In addition, businesses are required to publicly acknowledge their responsibility to conduct their operations to ensure the health and safety of employees. Businesses must sign the flyer on the space provided. The signature is an acknowledgement that the owner or management is aware of the COVID-19 safety procedures and understands their responsibilities to carry out the guidance and procedures.
Additional printable posters promoting health and safety in the workplace can be found on the  Pennsylvania Department of Health’s   website .   These posters  should be displayed when and where feasible.
What is and is not permitted in the yellow phase?
As regions or counties move into the yellow phase, some restrictions on work and social interaction will ease while others, such as closures of schools, gyms, and other indoor recreation centers, hair and nail salons, as well as limitations around large gatherings, remain in place. The yellow phase is designed to begin to power back up Pennsylvania’s economy, while keeping a close eye on public health data to ensure that the spread of disease remains as contained as possible.
Work & Congregate Setting Restrictions:
·   Employees that have been teleworking must continue to do so
·   Businesses with in-person operations must follow Business and Building Safety Orders
·   Child care facilities may open but must comply with guidance
·   Congregate care and prison restrictions remain in place
·   Schools remain closed for in-person instruction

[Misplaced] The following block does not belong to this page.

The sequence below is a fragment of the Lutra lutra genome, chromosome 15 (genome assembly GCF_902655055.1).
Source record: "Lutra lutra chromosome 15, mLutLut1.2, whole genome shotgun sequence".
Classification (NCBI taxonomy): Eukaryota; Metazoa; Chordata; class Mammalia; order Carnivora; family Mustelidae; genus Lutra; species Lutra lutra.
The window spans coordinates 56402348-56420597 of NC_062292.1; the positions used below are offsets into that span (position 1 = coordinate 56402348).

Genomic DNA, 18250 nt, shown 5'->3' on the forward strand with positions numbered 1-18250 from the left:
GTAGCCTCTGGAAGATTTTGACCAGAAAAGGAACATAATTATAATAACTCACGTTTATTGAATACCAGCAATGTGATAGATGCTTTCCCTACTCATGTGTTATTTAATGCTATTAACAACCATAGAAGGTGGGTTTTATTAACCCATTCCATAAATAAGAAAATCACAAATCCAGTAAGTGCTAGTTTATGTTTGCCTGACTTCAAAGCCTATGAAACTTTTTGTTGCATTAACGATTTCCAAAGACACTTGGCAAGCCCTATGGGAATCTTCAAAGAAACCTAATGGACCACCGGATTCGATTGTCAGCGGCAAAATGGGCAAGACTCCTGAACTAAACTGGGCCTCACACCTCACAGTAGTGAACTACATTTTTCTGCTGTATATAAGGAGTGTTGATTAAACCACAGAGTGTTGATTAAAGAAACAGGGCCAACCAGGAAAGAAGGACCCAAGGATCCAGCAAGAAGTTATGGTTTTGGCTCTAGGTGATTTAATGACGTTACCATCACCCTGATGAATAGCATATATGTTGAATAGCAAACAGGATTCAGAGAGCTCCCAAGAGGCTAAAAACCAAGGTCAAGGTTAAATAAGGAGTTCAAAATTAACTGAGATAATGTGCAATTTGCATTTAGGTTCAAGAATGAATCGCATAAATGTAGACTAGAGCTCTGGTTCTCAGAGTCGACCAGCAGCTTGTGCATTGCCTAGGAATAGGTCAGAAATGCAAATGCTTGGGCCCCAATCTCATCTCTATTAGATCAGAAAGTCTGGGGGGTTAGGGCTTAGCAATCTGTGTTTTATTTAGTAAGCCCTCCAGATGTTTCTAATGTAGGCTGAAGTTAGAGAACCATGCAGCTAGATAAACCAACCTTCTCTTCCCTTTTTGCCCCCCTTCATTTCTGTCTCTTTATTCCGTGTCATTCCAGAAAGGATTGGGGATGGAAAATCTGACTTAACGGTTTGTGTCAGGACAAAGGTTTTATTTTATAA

Social Restrictions:
·   Stay at home order lifted for aggressive mitigation
·   Large gatherings of more than 25 people are prohibited
·   In-person retail allowed, curbside and delivery preferred
·   Indoor recreation, health and wellness facilities and personal care services (such as gyms, spas, hair salons, nail salons and other entities that provide massage therapy), and all entertainment (such as casinos, theaters) remain closed
·   Restaurants and bars limited to carry-out and delivery only
All businesses must follow CDC and DOH guidance for social distancing and cleaning.
As we work to combat the spread of COVID-19 in the commonwealth and  facilitate a return to a “new normal,” it will be equally important to continue to monitor public health indicators and adjust orders and restrictions as necessary to ensure the spread of disease remains at a minimum.
Progress may not be linear, and outbreaks of disease may delay or reverse movement toward reopening. Businesses and organizations should continue to monitor the conditions in their region and should be prepared to adjust as counties move amongst the three reopening phases.
Thank you for your efforts to help all Pennsylvanians stay healthy and safe.
REMINDER: To Wear a Mask or Not to Wear a Mask